## 3.1 Kaiser-Meyer-Olkin (KMO)

Kaiser-Meyer-Olkin (Kaiser 1974) is a statistical test used in factor analysis to determine if the data is suitable for factor analysis. KMO measures the sampling adequacy of each observed variables in the model as well as the complete model. KMO is calculated based on the correlation between the variables. It ranges from 0 to 1 with values closer to 1 suggesting the variables are correlated and the data is well-suited for factor analysis, otherwise the variables are uncorrelated and there may not be a common factor influencing them.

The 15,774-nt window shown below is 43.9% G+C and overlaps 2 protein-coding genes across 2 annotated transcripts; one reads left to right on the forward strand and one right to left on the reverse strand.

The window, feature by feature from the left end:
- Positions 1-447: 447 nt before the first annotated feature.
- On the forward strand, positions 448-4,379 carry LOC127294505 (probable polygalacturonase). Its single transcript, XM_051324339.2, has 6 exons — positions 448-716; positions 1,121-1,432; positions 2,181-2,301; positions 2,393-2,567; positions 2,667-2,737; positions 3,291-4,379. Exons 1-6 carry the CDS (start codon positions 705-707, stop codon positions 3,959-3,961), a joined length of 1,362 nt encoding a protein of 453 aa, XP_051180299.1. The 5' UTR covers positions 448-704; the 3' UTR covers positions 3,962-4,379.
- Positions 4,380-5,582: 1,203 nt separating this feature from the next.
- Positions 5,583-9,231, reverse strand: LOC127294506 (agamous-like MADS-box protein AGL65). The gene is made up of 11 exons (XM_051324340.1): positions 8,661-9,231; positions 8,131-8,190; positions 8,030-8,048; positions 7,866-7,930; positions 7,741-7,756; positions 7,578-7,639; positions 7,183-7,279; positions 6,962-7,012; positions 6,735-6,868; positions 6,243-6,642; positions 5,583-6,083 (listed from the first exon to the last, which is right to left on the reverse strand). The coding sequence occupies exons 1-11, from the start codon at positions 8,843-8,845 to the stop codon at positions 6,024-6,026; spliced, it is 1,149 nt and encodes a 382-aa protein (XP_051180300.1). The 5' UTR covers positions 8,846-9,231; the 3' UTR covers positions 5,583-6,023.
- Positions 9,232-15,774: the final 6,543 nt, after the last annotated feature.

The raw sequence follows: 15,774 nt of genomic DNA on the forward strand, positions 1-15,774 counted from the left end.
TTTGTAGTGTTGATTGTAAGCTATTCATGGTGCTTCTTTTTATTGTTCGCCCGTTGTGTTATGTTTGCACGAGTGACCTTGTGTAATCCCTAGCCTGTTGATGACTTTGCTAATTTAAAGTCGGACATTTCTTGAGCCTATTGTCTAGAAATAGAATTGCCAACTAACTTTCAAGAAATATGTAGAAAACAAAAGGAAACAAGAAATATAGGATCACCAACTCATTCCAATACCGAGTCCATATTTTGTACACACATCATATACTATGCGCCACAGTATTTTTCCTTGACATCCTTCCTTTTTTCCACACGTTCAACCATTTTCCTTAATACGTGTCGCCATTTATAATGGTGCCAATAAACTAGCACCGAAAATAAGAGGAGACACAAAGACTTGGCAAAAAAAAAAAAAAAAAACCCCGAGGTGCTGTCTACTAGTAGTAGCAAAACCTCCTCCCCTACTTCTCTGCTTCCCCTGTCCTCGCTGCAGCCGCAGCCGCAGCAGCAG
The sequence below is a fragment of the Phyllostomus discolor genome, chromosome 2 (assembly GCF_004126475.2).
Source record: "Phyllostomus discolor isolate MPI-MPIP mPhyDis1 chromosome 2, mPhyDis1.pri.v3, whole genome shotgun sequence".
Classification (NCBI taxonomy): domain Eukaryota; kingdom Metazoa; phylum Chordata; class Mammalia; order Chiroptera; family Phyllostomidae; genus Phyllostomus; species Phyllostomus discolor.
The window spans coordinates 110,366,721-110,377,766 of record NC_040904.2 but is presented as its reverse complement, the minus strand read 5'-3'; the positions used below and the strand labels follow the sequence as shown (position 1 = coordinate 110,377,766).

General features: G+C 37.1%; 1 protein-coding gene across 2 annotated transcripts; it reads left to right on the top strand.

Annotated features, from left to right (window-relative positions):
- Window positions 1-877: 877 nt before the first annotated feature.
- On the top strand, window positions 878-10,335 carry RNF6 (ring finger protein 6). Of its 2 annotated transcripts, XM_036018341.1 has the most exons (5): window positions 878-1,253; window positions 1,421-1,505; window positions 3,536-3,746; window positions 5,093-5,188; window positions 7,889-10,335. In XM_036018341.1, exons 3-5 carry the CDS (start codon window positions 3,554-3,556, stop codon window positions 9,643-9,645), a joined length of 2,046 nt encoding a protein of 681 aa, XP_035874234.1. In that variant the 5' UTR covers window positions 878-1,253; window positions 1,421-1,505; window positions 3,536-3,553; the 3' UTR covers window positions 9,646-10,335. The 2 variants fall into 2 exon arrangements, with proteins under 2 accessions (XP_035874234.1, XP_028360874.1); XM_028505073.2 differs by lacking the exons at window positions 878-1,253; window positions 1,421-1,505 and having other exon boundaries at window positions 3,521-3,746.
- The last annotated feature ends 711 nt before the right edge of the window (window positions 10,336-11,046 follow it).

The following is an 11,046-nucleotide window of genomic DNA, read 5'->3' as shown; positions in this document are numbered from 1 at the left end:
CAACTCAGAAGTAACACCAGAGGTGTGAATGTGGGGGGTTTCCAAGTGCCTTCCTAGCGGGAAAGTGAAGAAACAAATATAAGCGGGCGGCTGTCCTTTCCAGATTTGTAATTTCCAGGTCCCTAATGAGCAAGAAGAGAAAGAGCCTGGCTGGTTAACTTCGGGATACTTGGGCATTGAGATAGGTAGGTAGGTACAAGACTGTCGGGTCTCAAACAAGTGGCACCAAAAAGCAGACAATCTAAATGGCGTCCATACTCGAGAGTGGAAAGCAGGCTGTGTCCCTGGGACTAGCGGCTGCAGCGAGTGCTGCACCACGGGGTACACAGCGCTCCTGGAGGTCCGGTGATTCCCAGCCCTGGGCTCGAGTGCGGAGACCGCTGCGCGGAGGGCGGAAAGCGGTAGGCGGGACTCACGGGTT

The following criteria are used for evaluating KMO:

- Above 0.90 - Marvelous
- 0.80 to 0.90 - Meritorious
- 0.7 to 0.80 - Average
- 0.60 to 0.70 - Mediocre
- 0.50 to 0.60 - Terrible
- Below 0.50 - Unacceptable

### References

Kaiser, Henry F. 1974. “An Index of Factorial Simplicity.”

*Psychometrika*39 (1): 31–36.